I had the distinct pleasure of listening to the EepyBird guys share their “discovery” process, and contrary to what many might think, it isn’t one great big aha moment that occurs in a flash. Instead, they described the need for perseverance in reaching success: the need to 1) be obsessive in following your goal, to the point of becoming “the expert;” 2) be stubborn, and don’t give up when things don’t work, because every attempt is a learning experience that moves you forward toward your goal; and finally, 3) be extreme—scale up what you’re doing because quantity can impact quality and allows you to break away from the pack.
Check out the video for today’s Wonder 940: Why Do Some Drinks Sweat? for some fun experimenting with EepyBird. It takes them many, many experiments before they master something. In fact, they recommend giving an idea an initial quick try, and then moving to attempt number 10 where you have something that has potential but still needs a lot of refining. This stage is really the beginning rather than the end. By the time you’ve reached attempt 100, you’ve reached a level of mastery and are really onto your “discovery” and to becoming the expert.
This quality of perseverance needs to be nurtured at an early age. Most things that are worthwhile require a lot of effort. I know that encouraging effort versus rewarding/praising results is important for giving children that boost to keep at it, but I am interested to hear what others think and do. This is certainly a quality that is highly valued in the workplace, and when you think of inventors who face many failures before meeting success (like Edison), I guess we’d be in the dark without their perseverance.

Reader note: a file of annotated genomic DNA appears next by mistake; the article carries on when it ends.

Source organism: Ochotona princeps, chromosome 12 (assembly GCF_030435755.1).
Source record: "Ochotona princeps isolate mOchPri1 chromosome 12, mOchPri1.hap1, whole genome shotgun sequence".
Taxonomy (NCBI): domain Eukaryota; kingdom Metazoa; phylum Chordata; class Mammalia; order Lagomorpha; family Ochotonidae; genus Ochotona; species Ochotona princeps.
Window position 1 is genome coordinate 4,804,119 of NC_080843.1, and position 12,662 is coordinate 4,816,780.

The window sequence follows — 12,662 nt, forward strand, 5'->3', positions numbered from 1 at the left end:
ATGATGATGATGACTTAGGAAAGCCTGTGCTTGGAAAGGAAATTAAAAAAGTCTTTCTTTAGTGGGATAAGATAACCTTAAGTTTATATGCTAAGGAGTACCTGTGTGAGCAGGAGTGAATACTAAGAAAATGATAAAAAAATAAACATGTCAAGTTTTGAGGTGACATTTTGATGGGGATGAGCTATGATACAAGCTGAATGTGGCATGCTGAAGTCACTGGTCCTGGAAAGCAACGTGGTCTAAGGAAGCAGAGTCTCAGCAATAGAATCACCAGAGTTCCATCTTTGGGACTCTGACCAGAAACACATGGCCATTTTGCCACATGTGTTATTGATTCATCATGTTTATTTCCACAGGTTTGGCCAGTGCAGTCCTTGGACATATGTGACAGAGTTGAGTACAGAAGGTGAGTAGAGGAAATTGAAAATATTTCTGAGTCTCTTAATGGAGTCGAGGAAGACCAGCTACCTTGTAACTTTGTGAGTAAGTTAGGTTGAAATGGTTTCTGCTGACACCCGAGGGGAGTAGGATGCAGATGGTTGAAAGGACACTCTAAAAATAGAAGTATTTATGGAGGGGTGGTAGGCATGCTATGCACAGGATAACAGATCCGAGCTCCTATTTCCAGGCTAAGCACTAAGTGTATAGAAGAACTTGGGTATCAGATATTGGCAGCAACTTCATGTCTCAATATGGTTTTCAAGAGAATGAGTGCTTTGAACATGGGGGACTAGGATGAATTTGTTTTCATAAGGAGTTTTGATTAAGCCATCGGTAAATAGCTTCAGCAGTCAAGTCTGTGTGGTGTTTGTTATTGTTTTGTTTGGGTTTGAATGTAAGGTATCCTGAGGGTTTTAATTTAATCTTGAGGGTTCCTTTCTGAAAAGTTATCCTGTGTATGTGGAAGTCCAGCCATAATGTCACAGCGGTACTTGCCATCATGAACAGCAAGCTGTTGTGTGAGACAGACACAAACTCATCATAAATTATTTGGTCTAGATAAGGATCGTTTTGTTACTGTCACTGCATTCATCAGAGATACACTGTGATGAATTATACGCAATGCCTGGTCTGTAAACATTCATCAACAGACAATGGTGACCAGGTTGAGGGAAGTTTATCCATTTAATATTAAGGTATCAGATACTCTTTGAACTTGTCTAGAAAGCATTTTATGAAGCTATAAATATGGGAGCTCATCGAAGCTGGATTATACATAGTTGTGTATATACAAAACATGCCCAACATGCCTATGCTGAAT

And talking about perseverance, go back to Wonder, #697: How Far Can Butterflies Fly? to learn about the amazing perseverance of these lovely and fragile insects. Perseverance—an important characteristic for children to have when facing many daunting tasks, such as learning to read.
Please share what you do to support the important quality of perseverance in children.